Our Lady of the Snows, Stonecliffe
St Narcissus Parish
St. Narcissus Church, Mackey
St. Narcissus Church, Mackey Details


The Parish to the Missions

In 1891 the first chapel was erected at Mackey. Father Simonet O.M.I directed the building of this chapel and the chapel that was erected at Deux Rivières in 1893.

When the Diocesan Clergy replaced the Oblate Fathers in Mattawa in 1917, Mattawa continued to be the Parish to the Missions in the Townships. Father Duquette and his assistants, Father Hogan and Father Grier resided over the Missions until 1926.

In 1926 St. Narcissus Church of Mackey became the Parish to the Missions in Stonecliffe, Deux Rivières, and Bissett Creek (built in 1933). Father Drohan was the first priest at St. Narcissus Parish.

Honour Roll: Members of St Narcissus Parish, Mackey Ontario, Who Enlisted with Canada's Fighting Forces
Honour Roll: Members of St Narcissus Parish, Mackey Ontario, Who Enlisted with Canada's Fighting Forces Details
Social Center

Once a month, keep in mind there weren't many (if any) cars in the townships in the 1920s, Father Drohan would make the trip out to the Missions in Stonecliffe, Deux Rivières and Bissett Creek to say mass and give communion. The Parish quickly became the social centre of the community of Mackey and various social events were held at the church.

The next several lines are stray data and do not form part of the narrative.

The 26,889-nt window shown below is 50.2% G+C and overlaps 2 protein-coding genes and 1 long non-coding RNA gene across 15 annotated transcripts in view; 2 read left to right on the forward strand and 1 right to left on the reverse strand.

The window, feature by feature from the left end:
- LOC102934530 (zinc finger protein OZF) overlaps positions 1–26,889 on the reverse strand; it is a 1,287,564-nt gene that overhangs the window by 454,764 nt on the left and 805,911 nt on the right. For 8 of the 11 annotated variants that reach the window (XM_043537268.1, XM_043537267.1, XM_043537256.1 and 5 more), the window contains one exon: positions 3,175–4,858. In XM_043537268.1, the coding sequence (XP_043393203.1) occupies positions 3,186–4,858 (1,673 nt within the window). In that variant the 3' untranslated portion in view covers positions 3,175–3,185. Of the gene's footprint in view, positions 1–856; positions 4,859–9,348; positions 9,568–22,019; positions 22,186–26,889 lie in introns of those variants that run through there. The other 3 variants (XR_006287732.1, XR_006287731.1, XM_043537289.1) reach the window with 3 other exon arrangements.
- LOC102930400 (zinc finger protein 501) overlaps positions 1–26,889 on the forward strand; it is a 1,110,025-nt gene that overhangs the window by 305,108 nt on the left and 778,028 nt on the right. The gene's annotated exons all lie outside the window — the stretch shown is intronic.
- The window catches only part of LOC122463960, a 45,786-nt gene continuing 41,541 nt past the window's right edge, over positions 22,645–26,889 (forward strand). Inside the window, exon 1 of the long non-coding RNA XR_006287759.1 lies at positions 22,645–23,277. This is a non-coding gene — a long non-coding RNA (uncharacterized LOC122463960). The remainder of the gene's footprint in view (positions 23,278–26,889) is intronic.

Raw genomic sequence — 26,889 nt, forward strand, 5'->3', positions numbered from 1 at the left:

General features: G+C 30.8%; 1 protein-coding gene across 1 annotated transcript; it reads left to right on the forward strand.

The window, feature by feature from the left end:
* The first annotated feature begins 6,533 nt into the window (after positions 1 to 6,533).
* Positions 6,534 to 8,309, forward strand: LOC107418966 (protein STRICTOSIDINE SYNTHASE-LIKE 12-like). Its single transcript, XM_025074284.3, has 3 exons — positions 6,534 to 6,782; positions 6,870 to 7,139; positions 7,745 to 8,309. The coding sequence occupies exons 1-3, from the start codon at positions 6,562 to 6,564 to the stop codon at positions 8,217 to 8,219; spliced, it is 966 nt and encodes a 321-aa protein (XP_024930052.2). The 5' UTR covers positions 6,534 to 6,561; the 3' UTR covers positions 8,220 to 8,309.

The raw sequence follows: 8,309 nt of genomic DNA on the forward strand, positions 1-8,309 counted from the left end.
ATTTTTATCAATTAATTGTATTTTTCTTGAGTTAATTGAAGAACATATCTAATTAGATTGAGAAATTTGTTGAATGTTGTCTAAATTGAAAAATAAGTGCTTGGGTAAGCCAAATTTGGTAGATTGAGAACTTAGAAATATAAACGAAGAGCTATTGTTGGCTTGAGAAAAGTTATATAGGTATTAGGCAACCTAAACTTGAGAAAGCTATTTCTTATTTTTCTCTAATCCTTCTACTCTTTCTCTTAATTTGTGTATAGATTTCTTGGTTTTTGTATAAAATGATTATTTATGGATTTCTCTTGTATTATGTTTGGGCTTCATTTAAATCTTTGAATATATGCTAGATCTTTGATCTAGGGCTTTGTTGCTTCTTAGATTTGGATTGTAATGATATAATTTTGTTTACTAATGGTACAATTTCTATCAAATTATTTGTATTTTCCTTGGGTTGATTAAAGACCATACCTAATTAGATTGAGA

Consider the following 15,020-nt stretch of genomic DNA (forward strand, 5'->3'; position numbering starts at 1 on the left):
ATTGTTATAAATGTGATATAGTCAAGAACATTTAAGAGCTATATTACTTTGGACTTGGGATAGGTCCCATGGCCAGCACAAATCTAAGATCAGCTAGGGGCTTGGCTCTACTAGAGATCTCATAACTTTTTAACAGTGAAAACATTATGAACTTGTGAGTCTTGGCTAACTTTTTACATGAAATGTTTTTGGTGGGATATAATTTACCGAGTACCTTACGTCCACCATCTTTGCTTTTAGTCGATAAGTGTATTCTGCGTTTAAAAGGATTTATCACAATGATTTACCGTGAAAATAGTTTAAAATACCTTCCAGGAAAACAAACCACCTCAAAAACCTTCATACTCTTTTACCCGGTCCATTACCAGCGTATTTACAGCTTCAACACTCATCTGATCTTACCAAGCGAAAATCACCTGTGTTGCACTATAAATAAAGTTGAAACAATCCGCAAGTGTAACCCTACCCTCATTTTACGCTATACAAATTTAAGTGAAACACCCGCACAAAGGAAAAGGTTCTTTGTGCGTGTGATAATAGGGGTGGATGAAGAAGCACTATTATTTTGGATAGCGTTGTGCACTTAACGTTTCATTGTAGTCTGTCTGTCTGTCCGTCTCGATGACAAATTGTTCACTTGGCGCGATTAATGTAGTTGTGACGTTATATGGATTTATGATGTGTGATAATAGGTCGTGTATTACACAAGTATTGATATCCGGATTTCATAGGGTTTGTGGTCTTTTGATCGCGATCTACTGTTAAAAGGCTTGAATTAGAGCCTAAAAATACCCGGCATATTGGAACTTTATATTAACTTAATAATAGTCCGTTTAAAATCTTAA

The First Three Pastors at St. Narcissus Parish, Mackey
The First Three Pastors at St. Narcissus Parish, Mackey Details
Change in the Townships

Following the end of World War II, the late 1940s and early 1950s brought many changes to the townships. For the first time since the railway was built in the late 1800s and the highway was built during the make work projects of the Depression (early 1930s), the forest economy was not going to be the sole provider of jobs.

A hydro electric generating station was going to be built on the Ottawa River at Rapides-des-Joachims. This meant jobs for local men and woman and the "displaced persons" who were coming back from the war and receiving their discharge papers from the army at Camp Petawawa.

Though this mega project had its promised benefits, hydro electricity, in home plumbing, and telephones in every home in the townships, it came with a cost. Hydro was going to be expropriating land by the Ottawa River in preparation for the rising water levels created by the dam and head pond. This meant homes, local businesses, schools and the churches were going to have to be dismantled and relocated.

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